Despite consumer prices having eased in 2023, car loan and credit card delinquencies have been on the rise — continuing above pre-pandemic levels.
That comes from a new report by the Federal Reserve Bank of New York’s Center for Microeconomic Data released Tuesday (Feb. 6). The findings: even with inflation having come down, Americans are still feeling a wallet squeeze. The rise in delinquencies “signals increased financial stress, especially among younger and lower-income households,” Wilbert van der Klaauw, economic research advisor at the New York Fed, said in a press release. When it comes to car loans specifically, researcher said high interest rates may have played a role in making it harder for people to keep up with monthly payments.
Delinquency by the numbers
Total household debt grew to $17.5 trillion in the fourth quarter of 2023, according to the Fed’s most recent quarterly report on home debt and credit. This figure is up $3.4 trillion from 2019. Credit card balances grew 4.6% quarterly to $1.13 trillion, while car loan balances grew by $12 billion to $1.61 trillion.
Overall, 3.1% of outstanding debt became delinquent by December, and rates were especially high for credit card and car loan debt. About 8.5% of credit card balances and 7.7% of auto loan balances transitioned into delinquency in 2023.
Younger and lower-income borrowers had the hardest time making car loan payments, the report found. The share of balances transitioning into delinquency held by millennials and Gen Z borrowers in the fourth quarter of 2023 were 9.6% and 11.9%, respectively. In comparison, the percentages were 7% for Gen X and 4.8% for baby boomers.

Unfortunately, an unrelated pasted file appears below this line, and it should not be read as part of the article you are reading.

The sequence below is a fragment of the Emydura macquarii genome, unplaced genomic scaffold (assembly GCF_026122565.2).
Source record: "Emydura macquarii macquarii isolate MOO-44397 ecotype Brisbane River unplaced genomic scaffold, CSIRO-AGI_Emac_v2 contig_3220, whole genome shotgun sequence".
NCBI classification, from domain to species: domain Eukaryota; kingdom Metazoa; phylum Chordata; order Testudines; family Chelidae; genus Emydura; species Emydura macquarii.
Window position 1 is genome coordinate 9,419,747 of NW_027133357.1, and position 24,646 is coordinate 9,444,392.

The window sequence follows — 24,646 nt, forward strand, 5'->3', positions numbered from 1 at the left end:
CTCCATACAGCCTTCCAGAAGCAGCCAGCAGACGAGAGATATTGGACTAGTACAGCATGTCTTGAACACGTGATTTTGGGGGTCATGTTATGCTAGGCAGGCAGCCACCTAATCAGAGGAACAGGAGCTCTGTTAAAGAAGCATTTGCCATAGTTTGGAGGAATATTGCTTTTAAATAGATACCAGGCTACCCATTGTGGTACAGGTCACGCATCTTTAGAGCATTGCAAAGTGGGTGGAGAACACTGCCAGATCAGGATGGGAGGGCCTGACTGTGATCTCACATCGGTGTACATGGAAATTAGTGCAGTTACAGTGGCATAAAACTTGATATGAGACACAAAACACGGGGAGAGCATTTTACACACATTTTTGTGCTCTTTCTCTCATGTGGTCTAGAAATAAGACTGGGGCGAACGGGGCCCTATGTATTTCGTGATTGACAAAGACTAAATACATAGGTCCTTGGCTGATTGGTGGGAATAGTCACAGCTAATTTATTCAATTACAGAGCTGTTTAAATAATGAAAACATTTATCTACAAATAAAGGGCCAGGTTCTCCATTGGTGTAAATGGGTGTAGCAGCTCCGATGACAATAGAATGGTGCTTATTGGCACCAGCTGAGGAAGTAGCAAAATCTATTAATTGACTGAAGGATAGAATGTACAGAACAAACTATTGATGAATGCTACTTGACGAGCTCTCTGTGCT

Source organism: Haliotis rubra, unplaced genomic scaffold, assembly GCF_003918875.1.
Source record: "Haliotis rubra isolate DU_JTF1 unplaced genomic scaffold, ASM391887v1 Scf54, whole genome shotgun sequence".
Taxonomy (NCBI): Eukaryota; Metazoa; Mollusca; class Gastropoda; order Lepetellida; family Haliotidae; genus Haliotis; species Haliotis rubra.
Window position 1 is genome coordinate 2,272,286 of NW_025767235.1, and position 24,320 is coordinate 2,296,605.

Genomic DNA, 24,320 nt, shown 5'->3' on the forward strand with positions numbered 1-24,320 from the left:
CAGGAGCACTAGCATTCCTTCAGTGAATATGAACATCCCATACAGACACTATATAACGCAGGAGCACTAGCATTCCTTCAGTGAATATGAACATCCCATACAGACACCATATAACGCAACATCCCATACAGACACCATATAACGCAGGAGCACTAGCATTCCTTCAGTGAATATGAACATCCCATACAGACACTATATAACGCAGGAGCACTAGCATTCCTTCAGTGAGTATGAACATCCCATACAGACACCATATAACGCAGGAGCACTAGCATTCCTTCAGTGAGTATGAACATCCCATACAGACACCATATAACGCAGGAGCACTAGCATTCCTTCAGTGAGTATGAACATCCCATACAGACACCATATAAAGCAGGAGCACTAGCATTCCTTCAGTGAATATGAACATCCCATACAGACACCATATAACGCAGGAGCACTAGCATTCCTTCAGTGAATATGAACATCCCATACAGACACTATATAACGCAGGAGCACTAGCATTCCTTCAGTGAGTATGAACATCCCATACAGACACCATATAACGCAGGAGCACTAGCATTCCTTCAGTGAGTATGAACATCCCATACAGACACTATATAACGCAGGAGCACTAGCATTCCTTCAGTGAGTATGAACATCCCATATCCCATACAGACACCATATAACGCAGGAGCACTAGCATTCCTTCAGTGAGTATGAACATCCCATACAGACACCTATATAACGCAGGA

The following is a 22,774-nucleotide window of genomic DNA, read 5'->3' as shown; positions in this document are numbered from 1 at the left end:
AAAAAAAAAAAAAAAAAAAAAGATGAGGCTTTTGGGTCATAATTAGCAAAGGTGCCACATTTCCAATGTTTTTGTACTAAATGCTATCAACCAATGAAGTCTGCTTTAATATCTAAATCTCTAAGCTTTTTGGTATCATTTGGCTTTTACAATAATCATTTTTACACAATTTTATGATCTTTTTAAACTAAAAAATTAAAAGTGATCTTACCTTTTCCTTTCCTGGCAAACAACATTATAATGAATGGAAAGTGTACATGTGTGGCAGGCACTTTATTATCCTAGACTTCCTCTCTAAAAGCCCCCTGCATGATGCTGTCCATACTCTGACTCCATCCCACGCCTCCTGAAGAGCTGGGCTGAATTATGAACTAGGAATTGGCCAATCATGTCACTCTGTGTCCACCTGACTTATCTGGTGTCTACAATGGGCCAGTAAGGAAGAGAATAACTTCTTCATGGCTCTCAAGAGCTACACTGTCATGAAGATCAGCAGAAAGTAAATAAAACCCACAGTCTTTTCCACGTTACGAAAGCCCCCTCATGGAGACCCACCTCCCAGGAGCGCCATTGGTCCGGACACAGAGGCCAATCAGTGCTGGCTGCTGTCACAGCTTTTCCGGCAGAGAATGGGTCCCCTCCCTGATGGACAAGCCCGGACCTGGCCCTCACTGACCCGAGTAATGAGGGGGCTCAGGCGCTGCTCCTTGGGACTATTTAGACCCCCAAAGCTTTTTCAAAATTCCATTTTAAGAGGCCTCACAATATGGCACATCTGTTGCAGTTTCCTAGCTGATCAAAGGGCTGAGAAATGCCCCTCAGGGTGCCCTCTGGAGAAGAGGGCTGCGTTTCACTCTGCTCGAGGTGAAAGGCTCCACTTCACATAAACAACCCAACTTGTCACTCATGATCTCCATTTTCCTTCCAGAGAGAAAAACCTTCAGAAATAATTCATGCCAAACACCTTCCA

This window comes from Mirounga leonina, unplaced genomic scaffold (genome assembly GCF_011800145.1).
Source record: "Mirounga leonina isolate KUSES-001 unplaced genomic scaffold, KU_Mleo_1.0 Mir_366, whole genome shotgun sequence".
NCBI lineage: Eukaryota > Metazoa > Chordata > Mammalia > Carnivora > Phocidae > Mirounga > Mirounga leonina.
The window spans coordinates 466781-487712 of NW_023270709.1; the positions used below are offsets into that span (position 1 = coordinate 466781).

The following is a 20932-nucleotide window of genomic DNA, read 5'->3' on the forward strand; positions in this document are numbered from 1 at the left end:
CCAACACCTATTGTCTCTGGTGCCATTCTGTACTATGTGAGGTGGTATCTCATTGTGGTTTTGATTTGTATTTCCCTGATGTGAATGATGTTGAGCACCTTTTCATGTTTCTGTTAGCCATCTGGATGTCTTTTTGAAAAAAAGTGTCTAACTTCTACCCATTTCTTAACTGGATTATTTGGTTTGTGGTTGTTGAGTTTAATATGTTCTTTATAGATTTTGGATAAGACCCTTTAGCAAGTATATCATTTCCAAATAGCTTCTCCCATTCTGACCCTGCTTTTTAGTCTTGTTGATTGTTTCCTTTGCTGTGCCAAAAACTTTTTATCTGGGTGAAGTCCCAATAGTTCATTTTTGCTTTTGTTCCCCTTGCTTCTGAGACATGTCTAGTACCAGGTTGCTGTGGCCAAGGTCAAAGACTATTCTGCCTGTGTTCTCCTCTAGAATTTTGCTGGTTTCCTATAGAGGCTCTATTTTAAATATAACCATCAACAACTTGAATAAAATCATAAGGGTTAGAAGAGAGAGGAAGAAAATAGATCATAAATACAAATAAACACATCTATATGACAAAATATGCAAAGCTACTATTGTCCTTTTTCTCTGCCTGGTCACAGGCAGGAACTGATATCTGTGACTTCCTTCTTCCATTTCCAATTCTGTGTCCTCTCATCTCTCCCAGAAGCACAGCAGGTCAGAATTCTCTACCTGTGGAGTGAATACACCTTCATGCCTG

For borrowers living in low-income zip codes, 12.9% of balances that transitioned into delinquency, while it was just 4.6% for borrowers among high-income zip codes.
The role of interest rates
“Loans opened during 2022 and 2023 are, so far, performing worse than loans opened in earlier years,” Fed researchers wrote in a blog post, “perhaps because buyers during these years faced higher car prices and may have been pressed to borrow more, and at higher interest rates.”
Fed researchers also noted that while auto loan origination amounts have fallen in recent quarters — on track with car prices — monthly loan pay payments are still rising.
In December, the US Bureau of Statistics reported that the inflation rate for new vehicles lowered to 1%. For comparison, inflation rates for new vehicles in December 2022 was 5.9%. “This diverging pattern between origination amount and the monthly payment over the last year can be explained by the increase in interest rates on auto loans,” the researchers wrote.
Last week, the Fed announced it would keep its key interest rate at a 22-year high of 5.4%.